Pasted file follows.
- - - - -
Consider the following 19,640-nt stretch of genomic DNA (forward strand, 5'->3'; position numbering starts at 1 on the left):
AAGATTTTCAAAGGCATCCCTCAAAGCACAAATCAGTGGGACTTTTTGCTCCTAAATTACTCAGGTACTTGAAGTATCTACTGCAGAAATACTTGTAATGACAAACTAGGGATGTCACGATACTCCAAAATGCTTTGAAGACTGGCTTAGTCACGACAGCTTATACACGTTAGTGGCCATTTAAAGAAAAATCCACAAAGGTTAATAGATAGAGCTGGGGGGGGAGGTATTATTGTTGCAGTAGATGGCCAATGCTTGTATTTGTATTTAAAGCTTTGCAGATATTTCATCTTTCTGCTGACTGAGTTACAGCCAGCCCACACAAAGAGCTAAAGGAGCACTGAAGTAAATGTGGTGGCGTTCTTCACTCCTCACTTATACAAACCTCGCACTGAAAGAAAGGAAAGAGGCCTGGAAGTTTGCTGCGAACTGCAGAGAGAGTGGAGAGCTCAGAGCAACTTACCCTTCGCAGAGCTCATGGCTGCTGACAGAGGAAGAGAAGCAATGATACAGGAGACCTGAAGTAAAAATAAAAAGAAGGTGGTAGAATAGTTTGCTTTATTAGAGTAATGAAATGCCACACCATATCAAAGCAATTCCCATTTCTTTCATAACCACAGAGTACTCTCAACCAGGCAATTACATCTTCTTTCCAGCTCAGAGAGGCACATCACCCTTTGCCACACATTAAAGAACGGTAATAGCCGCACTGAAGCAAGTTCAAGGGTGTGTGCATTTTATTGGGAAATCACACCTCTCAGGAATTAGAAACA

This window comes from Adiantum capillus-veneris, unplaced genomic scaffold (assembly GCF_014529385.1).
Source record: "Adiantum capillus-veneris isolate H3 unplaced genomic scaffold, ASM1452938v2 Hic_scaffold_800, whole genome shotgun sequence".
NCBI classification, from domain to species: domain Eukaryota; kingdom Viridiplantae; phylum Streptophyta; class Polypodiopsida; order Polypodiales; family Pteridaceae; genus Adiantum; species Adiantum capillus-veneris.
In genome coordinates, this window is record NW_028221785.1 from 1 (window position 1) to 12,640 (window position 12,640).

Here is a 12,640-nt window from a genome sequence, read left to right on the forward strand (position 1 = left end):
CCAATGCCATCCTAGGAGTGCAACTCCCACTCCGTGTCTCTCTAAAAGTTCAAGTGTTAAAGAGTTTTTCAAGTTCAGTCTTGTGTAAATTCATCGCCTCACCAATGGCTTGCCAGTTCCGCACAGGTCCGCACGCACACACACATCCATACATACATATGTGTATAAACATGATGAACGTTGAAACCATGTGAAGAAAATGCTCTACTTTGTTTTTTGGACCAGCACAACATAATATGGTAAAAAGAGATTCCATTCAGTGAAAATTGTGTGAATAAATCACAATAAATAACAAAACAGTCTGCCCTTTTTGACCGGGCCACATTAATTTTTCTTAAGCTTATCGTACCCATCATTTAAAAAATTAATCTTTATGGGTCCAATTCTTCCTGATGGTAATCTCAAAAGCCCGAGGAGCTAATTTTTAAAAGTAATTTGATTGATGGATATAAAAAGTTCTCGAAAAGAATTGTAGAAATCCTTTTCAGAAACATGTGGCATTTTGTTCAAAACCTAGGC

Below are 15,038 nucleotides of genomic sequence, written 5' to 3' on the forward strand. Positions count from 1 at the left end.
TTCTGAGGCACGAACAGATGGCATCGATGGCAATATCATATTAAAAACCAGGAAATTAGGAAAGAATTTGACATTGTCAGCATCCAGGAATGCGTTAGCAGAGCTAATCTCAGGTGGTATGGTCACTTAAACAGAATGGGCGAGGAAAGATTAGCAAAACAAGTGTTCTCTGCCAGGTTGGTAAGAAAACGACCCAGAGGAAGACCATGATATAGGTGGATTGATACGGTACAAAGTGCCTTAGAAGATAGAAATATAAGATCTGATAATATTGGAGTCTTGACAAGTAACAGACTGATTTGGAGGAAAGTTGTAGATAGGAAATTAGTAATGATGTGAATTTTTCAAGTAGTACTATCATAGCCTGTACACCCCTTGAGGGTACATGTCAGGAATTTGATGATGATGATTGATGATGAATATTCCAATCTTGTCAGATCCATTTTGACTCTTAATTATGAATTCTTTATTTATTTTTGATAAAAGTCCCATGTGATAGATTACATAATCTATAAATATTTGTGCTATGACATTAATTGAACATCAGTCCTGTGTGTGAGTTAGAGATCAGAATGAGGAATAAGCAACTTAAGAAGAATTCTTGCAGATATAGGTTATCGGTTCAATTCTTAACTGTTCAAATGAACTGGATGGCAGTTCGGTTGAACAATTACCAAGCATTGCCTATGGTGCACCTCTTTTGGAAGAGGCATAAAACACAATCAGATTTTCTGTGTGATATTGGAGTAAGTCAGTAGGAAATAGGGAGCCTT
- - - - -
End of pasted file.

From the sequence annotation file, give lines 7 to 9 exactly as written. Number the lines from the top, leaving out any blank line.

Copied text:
Here is a 12,640-nt window from a genome sequence, read left to right on the forward strand (position 1 = left end):
CCAATGCCATCCTAGGAGTGCAACTCCCACTCCGTGTCTCTCTAAAAGTTCAAGTGTTAAAGAGTTTTTCAAGTTCAGTCTTGTGTAAATTCATCGCCTCACCAATGGCTTGCCAGTTCCGCACAGGTCCGCACGCACACACACATCCATACATACATATGTGTATAAACATGATGAACGTTGAAACCATGTGAAGAAAATGCTCTACTTTGTTTTTTGGACCAGCACAACATAATATGGTAAAAAGAGATTCCATTCAGTGAAAATTGTGTGAATAAATCACAATAAATAACAAAACAGTCTGCCCTTTTTGACCGGGCCACATTAATTTTTCTTAAGCTTATCGTACCCATCATTTAAAAAATTAATCTTTATGGGTCCAATTCTTCCTGATGGTAATCTCAAAAGCCCGAGGAGCTAATTTTTAAAAGTAATTTGATTGATGGATATAAAAAGTTCTCGAAAAGAATTGTAGAAATCCTTTTCAGAAACATGTGGCATTTTGTTCAAAACCTAGGC

Below are 15,038 nucleotides of genomic sequence, written 5' to 3' on the forward strand. Positions count from 1 at the left end.